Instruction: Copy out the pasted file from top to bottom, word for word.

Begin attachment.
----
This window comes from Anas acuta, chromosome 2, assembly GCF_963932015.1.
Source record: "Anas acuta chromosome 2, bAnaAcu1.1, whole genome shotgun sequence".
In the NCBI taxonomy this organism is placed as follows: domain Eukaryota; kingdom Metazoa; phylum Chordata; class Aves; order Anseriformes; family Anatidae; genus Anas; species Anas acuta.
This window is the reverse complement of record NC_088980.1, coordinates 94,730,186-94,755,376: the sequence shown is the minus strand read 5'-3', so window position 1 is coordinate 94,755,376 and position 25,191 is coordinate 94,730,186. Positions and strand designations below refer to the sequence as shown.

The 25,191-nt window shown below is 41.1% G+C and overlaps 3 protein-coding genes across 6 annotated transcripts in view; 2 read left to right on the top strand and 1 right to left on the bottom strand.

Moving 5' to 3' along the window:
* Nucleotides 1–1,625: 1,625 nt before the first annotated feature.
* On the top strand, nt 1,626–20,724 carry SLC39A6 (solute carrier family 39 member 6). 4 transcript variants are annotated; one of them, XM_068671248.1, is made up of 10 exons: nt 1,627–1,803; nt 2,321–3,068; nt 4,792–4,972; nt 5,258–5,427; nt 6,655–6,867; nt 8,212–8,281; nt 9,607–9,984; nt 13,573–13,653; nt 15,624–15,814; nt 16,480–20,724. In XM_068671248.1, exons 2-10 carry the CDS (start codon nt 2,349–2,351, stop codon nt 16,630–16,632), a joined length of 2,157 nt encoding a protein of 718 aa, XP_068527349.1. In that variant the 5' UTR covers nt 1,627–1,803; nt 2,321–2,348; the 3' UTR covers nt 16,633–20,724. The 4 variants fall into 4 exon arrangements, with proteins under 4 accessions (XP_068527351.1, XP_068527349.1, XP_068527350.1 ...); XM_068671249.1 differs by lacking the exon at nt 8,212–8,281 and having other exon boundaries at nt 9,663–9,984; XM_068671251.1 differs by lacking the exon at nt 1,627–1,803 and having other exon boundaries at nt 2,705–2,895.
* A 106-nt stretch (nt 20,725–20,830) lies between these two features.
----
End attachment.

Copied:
This window comes from Anas acuta, chromosome 2, assembly GCF_963932015.1.
Source record: "Anas acuta chromosome 2, bAnaAcu1.1, whole genome shotgun sequence".
In the NCBI taxonomy this organism is placed as follows: domain Eukaryota; kingdom Metazoa; phylum Chordata; class Aves; order Anseriformes; family Anatidae; genus Anas; species Anas acuta.
This window is the reverse complement of record NC_088980.1, coordinates 94,730,186-94,755,376: the sequence shown is the minus strand read 5'-3', so window position 1 is coordinate 94,755,376 and position 25,191 is coordinate 94,730,186. Positions and strand designations below refer to the sequence as shown.

The 25,191-nt window shown below is 41.1% G+C and overlaps 3 protein-coding genes across 6 annotated transcripts in view; 2 read left to right on the top strand and 1 right to left on the bottom strand.

Moving 5' to 3' along the window:
* Nucleotides 1–1,625: 1,625 nt before the first annotated feature.
* On the top strand, nt 1,626–20,724 carry SLC39A6 (solute carrier family 39 member 6). 4 transcript variants are annotated; one of them, XM_068671248.1, is made up of 10 exons: nt 1,627–1,803; nt 2,321–3,068; nt 4,792–4,972; nt 5,258–5,427; nt 6,655–6,867; nt 8,212–8,281; nt 9,607–9,984; nt 13,573–13,653; nt 15,624–15,814; nt 16,480–20,724. In XM_068671248.1, exons 2-10 carry the CDS (start codon nt 2,349–2,351, stop codon nt 16,630–16,632), a joined length of 2,157 nt encoding a protein of 718 aa, XP_068527349.1. In that variant the 5' UTR covers nt 1,627–1,803; nt 2,321–2,348; the 3' UTR covers nt 16,633–20,724. The 4 variants fall into 4 exon arrangements, with proteins under 4 accessions (XP_068527351.1, XP_068527349.1, XP_068527350.1 ...); XM_068671249.1 differs by lacking the exon at nt 8,212–8,281 and having other exon boundaries at nt 9,663–9,984; XM_068671251.1 differs by lacking the exon at nt 1,627–1,803 and having other exon boundaries at nt 2,705–2,895.
* A 106-nt stretch (nt 20,725–20,830) lies between these two features.